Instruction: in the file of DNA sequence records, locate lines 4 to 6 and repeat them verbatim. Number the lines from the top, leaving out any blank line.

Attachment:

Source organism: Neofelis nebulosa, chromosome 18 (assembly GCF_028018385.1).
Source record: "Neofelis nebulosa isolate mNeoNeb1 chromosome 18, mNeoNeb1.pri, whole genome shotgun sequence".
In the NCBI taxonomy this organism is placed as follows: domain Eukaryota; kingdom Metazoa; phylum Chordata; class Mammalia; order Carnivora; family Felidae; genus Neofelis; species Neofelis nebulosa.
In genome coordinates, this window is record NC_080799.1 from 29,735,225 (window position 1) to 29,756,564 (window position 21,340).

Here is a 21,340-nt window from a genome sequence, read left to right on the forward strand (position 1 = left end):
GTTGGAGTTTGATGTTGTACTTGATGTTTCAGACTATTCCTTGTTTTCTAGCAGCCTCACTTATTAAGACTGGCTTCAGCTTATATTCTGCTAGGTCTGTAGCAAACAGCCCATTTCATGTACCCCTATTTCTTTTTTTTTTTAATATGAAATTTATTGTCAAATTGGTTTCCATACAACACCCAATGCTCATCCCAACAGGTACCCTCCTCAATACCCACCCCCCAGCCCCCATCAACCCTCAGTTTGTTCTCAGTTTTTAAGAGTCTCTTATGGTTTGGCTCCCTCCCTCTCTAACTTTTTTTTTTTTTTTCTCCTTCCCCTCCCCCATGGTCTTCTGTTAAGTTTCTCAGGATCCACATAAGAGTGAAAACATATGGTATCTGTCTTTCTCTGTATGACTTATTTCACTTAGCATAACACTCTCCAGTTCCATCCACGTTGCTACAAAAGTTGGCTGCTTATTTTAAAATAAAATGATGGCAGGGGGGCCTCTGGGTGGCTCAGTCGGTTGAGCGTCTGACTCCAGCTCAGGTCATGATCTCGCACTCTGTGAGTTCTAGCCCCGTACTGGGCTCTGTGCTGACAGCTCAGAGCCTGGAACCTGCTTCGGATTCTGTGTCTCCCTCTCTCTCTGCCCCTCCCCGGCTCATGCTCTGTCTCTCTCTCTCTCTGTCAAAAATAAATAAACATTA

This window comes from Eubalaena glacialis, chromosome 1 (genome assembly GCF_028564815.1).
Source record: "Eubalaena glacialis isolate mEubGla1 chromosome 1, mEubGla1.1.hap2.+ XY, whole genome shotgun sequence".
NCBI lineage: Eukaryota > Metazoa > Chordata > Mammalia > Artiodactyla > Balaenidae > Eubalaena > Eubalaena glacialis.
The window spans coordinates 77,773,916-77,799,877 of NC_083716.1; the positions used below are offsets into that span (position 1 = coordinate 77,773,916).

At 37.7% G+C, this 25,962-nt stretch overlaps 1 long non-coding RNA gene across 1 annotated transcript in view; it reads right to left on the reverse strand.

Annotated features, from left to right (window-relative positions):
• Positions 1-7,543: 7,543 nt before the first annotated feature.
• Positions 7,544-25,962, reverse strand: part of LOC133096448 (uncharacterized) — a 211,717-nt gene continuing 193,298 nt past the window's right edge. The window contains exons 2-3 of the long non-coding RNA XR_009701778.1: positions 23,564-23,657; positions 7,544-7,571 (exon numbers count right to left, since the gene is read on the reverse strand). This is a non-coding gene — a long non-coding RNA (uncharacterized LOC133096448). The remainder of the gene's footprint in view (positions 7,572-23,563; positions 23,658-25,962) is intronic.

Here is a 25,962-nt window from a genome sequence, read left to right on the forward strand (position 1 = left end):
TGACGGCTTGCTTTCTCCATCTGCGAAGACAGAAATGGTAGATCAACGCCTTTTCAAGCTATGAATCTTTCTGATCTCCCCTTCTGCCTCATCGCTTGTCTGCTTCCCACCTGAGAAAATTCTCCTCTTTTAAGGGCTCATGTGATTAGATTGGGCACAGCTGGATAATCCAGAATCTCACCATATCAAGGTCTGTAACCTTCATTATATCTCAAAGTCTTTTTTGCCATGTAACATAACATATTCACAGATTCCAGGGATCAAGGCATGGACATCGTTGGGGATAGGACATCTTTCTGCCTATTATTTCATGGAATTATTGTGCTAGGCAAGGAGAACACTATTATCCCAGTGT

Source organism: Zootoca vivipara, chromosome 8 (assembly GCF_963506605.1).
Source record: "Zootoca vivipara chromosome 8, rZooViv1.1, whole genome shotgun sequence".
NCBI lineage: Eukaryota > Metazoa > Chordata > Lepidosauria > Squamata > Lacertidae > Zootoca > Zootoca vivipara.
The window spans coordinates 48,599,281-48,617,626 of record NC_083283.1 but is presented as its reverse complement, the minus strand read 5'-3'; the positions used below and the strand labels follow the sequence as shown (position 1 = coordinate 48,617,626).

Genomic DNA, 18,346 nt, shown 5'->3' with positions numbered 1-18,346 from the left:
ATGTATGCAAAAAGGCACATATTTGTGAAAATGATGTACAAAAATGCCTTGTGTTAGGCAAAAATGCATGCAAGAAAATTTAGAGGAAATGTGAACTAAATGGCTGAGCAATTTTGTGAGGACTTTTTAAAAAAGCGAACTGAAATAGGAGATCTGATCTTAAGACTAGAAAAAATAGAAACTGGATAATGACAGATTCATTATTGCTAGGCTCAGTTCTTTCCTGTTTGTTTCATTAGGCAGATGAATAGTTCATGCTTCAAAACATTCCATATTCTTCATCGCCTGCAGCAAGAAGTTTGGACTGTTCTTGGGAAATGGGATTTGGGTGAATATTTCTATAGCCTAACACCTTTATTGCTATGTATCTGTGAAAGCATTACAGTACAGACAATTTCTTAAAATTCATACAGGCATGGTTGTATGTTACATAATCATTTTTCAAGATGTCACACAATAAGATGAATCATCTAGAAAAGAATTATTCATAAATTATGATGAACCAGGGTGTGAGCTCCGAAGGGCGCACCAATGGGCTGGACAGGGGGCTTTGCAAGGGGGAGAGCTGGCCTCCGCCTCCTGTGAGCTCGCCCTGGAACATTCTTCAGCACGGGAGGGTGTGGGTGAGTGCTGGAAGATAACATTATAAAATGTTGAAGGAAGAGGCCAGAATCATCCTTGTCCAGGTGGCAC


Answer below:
In genome coordinates, this window is record NC_080799.1 from 29,735,225 (window position 1) to 29,756,564 (window position 21,340).

Here is a 21,340-nt window from a genome sequence, read left to right on the forward strand (position 1 = left end):
GTTGGAGTTTGATGTTGTACTTGATGTTTCAGACTATTCCTTGTTTTCTAGCAGCCTCACTTATTAAGACTGGCTTCAGCTTATATTCTGCTAGGTCTGTAGCAAACAGCCCATTTCATGTACCCCTATTTCTTTTTTTTTTTAATATGAAATTTATTGTCAAATTGGTTTCCATACAACACCCAATGCTCATCCCAACAGGTACCCTCCTCAATACCCACCCCCCAGCCCCCATCAACCCTCAGTTTGTTCTCAGTTTTTAAGAGTCTCTTATGGTTTGGCTCCCTCCCTCTCTAACTTTTTTTTTTTTTTTCTCCTTCCCCTCCCCCATGGTCTTCTGTTAAGTTTCTCAGGATCCACATAAGAGTGAAAACATATGGTATCTGTCTTTCTCTGTATGACTTATTTCACTTAGCATAACACTCTCCAGTTCCATCCACGTTGCTACAAAAGTTGGCTGCTTATTTTAAAATAAAATGATGGCAGGGGGGCCTCTGGGTGGCTCAGTCGGTTGAGCGTCTGACTCCAGCTCAGGTCATGATCTCGCACTCTGTGAGTTCTAGCCCCGTACTGGGCTCTGTGCTGACAGCTCAGAGCCTGGAACCTGCTTCGGATTCTGTGTCTCCCTCTCTCTCTGCCCCTCCCCGGCTCATGCTCTGTCTCTCTCTCTCTCTGTCAAAAATAAATAAACATTA